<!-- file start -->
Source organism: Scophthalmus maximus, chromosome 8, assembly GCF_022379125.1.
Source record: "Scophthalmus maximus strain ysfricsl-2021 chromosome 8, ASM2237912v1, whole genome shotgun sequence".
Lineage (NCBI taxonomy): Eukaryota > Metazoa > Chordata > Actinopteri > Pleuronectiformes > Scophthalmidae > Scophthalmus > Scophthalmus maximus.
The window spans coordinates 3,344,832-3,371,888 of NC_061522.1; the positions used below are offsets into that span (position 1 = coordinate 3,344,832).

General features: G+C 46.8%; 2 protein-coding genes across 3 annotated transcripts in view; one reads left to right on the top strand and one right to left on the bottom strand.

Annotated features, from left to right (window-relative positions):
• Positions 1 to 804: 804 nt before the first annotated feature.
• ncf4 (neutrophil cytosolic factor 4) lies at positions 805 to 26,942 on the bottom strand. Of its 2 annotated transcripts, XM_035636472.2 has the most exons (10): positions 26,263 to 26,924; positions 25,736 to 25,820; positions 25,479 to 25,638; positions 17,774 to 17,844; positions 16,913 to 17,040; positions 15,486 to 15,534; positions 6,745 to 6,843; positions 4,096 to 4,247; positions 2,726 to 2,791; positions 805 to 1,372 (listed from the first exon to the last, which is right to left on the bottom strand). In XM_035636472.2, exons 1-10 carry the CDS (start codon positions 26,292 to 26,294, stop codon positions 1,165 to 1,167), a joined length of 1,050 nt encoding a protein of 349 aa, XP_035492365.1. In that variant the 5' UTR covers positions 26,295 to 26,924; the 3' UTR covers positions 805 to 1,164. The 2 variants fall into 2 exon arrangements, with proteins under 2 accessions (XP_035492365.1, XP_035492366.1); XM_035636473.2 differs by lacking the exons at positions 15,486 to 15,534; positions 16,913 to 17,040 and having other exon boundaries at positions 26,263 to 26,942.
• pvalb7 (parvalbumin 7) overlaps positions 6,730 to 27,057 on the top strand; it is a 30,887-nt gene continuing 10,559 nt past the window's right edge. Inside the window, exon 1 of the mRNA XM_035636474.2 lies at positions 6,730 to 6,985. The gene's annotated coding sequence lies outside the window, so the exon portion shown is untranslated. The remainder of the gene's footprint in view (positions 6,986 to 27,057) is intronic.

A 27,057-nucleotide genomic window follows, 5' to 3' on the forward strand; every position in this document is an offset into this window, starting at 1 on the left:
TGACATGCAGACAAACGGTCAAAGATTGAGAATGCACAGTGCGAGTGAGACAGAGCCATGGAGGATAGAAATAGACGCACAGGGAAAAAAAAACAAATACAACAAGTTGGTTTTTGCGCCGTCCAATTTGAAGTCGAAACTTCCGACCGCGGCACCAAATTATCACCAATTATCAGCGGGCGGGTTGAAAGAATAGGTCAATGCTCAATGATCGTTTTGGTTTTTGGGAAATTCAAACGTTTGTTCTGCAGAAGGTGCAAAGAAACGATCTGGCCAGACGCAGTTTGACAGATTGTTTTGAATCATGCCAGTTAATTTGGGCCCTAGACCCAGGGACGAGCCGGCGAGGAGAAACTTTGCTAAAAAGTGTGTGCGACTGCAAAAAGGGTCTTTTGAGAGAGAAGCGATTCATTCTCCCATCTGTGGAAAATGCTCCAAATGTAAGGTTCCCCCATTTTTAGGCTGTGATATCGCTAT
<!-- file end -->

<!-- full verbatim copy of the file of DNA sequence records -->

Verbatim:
Source organism: Scophthalmus maximus, chromosome 8, assembly GCF_022379125.1.
Source record: "Scophthalmus maximus strain ysfricsl-2021 chromosome 8, ASM2237912v1, whole genome shotgun sequence".
Lineage (NCBI taxonomy): Eukaryota > Metazoa > Chordata > Actinopteri > Pleuronectiformes > Scophthalmidae > Scophthalmus > Scophthalmus maximus.
The window spans coordinates 3,344,832-3,371,888 of NC_061522.1; the positions used below are offsets into that span (position 1 = coordinate 3,344,832).

General features: G+C 46.8%; 2 protein-coding genes across 3 annotated transcripts in view; one reads left to right on the top strand and one right to left on the bottom strand.

Annotated features, from left to right (window-relative positions):
• Positions 1 to 804: 804 nt before the first annotated feature.
• ncf4 (neutrophil cytosolic factor 4) lies at positions 805 to 26,942 on the bottom strand. Of its 2 annotated transcripts, XM_035636472.2 has the most exons (10): positions 26,263 to 26,924; positions 25,736 to 25,820; positions 25,479 to 25,638; positions 17,774 to 17,844; positions 16,913 to 17,040; positions 15,486 to 15,534; positions 6,745 to 6,843; positions 4,096 to 4,247; positions 2,726 to 2,791; positions 805 to 1,372 (listed from the first exon to the last, which is right to left on the bottom strand). In XM_035636472.2, exons 1-10 carry the CDS (start codon positions 26,292 to 26,294, stop codon positions 1,165 to 1,167), a joined length of 1,050 nt encoding a protein of 349 aa, XP_035492365.1. In that variant the 5' UTR covers positions 26,295 to 26,924; the 3' UTR covers positions 805 to 1,164. The 2 variants fall into 2 exon arrangements, with proteins under 2 accessions (XP_035492365.1, XP_035492366.1); XM_035636473.2 differs by lacking the exons at positions 15,486 to 15,534; positions 16,913 to 17,040 and having other exon boundaries at positions 26,263 to 26,942.
• pvalb7 (parvalbumin 7) overlaps positions 6,730 to 27,057 on the top strand; it is a 30,887-nt gene continuing 10,559 nt past the window's right edge. Inside the window, exon 1 of the mRNA XM_035636474.2 lies at positions 6,730 to 6,985. The gene's annotated coding sequence lies outside the window, so the exon portion shown is untranslated. The remainder of the gene's footprint in view (positions 6,986 to 27,057) is intronic.

A 27,057-nucleotide genomic window follows, 5' to 3' on the forward strand; every position in this document is an offset into this window, starting at 1 on the left:
TGACATGCAGACAAACGGTCAAAGATTGAGAATGCACAGTGCGAGTGAGACAGAGCCATGGAGGATAGAAATAGACGCACAGGGAAAAAAAAACAAATACAACAAGTTGGTTTTTGCGCCGTCCAATTTGAAGTCGAAACTTCCGACCGCGGCACCAAATTATCACCAATTATCAGCGGGCGGGTTGAAAGAATAGGTCAATGCTCAATGATCGTTTTGGTTTTTGGGAAATTCAAACGTTTGTTCTGCAGAAGGTGCAAAGAAACGATCTGGCCAGACGCAGTTTGACAGATTGTTTTGAATCATGCCAGTTAATTTGGGCCCTAGACCCAGGGACGAGCCGGCGAGGAGAAACTTTGCTAAAAAGTGTGTGCGACTGCAAAAAGGGTCTTTTGAGAGAGAAGCGATTCATTCTCCCATCTGTGGAAAATGCTCCAAATGTAAGGTTCCCCCATTTTTAGGCTGTGATATCGCTAT